With tears of love in her eyes, she clutches the palla even tighter and dwells on her Beloved, Guru Ram Das, standing before her. Clearly, it is her grace, her internal feminine beauty, her sacrifice, and her passion for her Guru that allows for the existence of such an exquisite matrimonial bond.

In fact, the beautiful shabads that flowed from the mouths of our Gurus in the romantic prose of Shingaar Ras are a testament to what Bibi Bhani's "true love" entails. In each shabad, it is the compassionate, humble, loving soul-bride adorned with ornaments and garlands who eagerly awaits the union of her Beloved Guru and who ultimately experiences true spiritual bliss:

The soul-bride is called to the Mansion of His Presence, and her Husband Lord ravishes her with Love [GGS:57].

What intense passion and fervor! No doubt, the soul-bride plays a tremendous role in demonstrating the dynamics between the human soul and God. Marriage becomes the medium of capturing the beautiful union and its essence.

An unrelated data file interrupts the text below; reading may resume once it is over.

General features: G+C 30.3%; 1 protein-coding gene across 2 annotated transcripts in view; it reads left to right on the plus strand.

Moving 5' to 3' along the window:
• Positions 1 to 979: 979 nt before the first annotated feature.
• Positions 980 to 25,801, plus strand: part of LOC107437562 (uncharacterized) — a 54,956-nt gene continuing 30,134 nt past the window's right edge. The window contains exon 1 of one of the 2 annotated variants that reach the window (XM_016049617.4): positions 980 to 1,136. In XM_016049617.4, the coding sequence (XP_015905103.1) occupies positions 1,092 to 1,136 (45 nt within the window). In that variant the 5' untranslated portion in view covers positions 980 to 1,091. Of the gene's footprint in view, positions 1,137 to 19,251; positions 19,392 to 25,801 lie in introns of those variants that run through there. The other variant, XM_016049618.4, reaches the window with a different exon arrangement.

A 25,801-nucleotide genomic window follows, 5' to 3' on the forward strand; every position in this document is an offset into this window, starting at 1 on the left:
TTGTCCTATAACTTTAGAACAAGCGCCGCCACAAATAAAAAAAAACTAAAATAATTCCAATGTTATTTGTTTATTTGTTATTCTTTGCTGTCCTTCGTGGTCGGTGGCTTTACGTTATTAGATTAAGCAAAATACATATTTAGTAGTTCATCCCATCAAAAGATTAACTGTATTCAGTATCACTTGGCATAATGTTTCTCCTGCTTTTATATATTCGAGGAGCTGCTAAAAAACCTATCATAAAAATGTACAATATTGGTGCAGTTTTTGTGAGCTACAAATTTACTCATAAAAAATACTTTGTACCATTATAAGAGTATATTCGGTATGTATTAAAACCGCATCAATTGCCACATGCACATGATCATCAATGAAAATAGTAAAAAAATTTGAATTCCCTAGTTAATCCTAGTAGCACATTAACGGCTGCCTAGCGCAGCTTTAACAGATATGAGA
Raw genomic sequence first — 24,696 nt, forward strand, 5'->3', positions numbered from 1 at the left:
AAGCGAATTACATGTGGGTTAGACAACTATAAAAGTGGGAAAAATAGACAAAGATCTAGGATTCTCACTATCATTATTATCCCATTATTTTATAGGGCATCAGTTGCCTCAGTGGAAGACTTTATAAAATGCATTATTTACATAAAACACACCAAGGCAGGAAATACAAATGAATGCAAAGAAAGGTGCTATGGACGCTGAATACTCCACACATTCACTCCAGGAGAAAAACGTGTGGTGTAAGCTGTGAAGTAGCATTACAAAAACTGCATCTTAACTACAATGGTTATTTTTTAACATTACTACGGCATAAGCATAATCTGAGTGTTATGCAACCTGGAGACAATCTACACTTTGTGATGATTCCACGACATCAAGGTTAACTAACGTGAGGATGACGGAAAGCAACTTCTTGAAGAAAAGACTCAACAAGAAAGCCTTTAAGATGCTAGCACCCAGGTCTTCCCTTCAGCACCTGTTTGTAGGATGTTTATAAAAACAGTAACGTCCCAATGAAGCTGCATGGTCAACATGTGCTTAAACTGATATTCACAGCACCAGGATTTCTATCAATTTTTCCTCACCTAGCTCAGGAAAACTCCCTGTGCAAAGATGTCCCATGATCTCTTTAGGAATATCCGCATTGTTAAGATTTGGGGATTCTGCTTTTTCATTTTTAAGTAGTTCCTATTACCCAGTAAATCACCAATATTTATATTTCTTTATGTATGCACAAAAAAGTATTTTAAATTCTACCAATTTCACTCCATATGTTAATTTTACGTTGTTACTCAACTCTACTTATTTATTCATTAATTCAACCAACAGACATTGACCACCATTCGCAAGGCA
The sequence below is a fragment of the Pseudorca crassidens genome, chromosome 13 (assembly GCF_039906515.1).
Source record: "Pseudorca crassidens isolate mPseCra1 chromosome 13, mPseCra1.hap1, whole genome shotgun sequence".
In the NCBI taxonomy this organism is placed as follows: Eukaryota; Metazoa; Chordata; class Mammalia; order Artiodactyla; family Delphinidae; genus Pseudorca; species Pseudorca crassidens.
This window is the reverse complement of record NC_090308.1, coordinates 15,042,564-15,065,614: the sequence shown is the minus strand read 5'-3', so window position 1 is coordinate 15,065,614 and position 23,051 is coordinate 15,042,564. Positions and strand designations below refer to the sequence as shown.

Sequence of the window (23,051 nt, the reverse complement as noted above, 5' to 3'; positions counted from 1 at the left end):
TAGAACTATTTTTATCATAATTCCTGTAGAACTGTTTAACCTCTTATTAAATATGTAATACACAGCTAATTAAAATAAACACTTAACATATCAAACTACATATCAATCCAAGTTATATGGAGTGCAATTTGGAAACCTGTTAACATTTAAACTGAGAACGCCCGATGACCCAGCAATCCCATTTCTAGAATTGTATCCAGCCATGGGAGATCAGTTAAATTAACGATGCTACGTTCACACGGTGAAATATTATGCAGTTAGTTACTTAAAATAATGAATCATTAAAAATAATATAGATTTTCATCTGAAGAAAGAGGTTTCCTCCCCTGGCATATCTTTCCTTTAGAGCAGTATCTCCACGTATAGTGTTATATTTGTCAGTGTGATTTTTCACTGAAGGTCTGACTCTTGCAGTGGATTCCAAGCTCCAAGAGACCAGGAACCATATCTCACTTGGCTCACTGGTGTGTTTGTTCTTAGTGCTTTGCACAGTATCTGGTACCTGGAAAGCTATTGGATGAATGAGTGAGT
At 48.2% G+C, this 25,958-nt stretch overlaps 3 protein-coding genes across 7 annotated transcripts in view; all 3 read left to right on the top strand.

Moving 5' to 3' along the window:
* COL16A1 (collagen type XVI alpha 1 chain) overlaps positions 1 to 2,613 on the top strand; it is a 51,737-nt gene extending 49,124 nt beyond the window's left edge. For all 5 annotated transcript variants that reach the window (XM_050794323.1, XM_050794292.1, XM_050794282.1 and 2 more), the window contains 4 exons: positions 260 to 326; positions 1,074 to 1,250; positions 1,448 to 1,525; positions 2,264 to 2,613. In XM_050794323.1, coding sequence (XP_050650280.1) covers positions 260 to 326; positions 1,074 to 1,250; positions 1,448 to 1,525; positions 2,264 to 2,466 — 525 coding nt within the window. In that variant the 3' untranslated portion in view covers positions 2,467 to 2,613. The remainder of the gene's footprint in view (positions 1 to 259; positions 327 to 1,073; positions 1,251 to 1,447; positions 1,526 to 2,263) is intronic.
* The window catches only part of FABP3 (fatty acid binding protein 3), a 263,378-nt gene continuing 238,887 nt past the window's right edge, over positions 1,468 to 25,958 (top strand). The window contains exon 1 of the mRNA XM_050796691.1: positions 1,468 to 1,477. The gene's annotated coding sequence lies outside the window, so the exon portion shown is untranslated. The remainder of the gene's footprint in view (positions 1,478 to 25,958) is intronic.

And so, while I keep a list of traits and characteristics of potential future suitors tucked away in the far recesses of my mind, I also, more importantly, attempt to keep and nurture an ever-evolving relationship with my Guru in hopes of experiencing that "happily-ever-after" ending, (or is "beginning" the more appropriate term?), that I‘ve always fancied.

It seems right. After all, Princess is my middle name.

 

June 1, 2009

Conversation about this article

1: I.J. Singh (New York, U.S.A.), June 01, 2009, 12:53 PM.